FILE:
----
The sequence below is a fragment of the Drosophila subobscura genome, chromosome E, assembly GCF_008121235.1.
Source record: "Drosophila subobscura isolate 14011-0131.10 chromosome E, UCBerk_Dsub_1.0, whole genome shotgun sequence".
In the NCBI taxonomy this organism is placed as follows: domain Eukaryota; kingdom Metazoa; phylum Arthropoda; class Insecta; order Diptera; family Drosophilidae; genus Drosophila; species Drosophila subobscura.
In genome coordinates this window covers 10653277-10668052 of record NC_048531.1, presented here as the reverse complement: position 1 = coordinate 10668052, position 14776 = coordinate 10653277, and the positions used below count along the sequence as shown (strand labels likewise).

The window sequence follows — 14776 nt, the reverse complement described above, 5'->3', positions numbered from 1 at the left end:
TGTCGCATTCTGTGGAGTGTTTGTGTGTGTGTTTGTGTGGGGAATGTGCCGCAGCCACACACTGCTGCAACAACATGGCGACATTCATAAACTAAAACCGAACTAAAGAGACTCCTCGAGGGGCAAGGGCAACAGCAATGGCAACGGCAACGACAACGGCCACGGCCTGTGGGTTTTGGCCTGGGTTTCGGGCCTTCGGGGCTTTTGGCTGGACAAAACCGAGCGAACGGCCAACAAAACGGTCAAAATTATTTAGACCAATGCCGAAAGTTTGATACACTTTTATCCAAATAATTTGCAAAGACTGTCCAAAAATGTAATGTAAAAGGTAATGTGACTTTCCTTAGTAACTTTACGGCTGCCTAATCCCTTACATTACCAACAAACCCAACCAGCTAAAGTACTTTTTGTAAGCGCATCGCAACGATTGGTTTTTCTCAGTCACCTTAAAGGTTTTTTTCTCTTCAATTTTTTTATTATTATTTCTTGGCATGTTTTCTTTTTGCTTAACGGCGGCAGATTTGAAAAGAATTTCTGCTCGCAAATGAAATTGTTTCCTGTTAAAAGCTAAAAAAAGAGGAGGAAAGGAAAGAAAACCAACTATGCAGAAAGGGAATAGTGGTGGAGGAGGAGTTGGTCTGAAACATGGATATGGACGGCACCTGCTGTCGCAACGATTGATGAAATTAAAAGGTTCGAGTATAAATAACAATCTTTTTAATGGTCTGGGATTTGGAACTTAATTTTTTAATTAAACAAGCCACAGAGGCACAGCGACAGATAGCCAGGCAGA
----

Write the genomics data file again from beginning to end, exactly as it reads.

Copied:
The sequence below is a fragment of the Drosophila subobscura genome, chromosome E, assembly GCF_008121235.1.
Source record: "Drosophila subobscura isolate 14011-0131.10 chromosome E, UCBerk_Dsub_1.0, whole genome shotgun sequence".
In the NCBI taxonomy this organism is placed as follows: domain Eukaryota; kingdom Metazoa; phylum Arthropoda; class Insecta; order Diptera; family Drosophilidae; genus Drosophila; species Drosophila subobscura.
In genome coordinates this window covers 10653277-10668052 of record NC_048531.1, presented here as the reverse complement: position 1 = coordinate 10668052, position 14776 = coordinate 10653277, and the positions used below count along the sequence as shown (strand labels likewise).

The window sequence follows — 14776 nt, the reverse complement described above, 5'->3', positions numbered from 1 at the left end:
TGTCGCATTCTGTGGAGTGTTTGTGTGTGTGTTTGTGTGGGGAATGTGCCGCAGCCACACACTGCTGCAACAACATGGCGACATTCATAAACTAAAACCGAACTAAAGAGACTCCTCGAGGGGCAAGGGCAACAGCAATGGCAACGGCAACGACAACGGCCACGGCCTGTGGGTTTTGGCCTGGGTTTCGGGCCTTCGGGGCTTTTGGCTGGACAAAACCGAGCGAACGGCCAACAAAACGGTCAAAATTATTTAGACCAATGCCGAAAGTTTGATACACTTTTATCCAAATAATTTGCAAAGACTGTCCAAAAATGTAATGTAAAAGGTAATGTGACTTTCCTTAGTAACTTTACGGCTGCCTAATCCCTTACATTACCAACAAACCCAACCAGCTAAAGTACTTTTTGTAAGCGCATCGCAACGATTGGTTTTTCTCAGTCACCTTAAAGGTTTTTTTCTCTTCAATTTTTTTATTATTATTTCTTGGCATGTTTTCTTTTTGCTTAACGGCGGCAGATTTGAAAAGAATTTCTGCTCGCAAATGAAATTGTTTCCTGTTAAAAGCTAAAAAAAGAGGAGGAAAGGAAAGAAAACCAACTATGCAGAAAGGGAATAGTGGTGGAGGAGGAGTTGGTCTGAAACATGGATATGGACGGCACCTGCTGTCGCAACGATTGATGAAATTAAAAGGTTCGAGTATAAATAACAATCTTTTTAATGGTCTGGGATTTGGAACTTAATTTTTTAATTAAACAAGCCACAGAGGCACAGCGACAGATAGCCAGGCAGA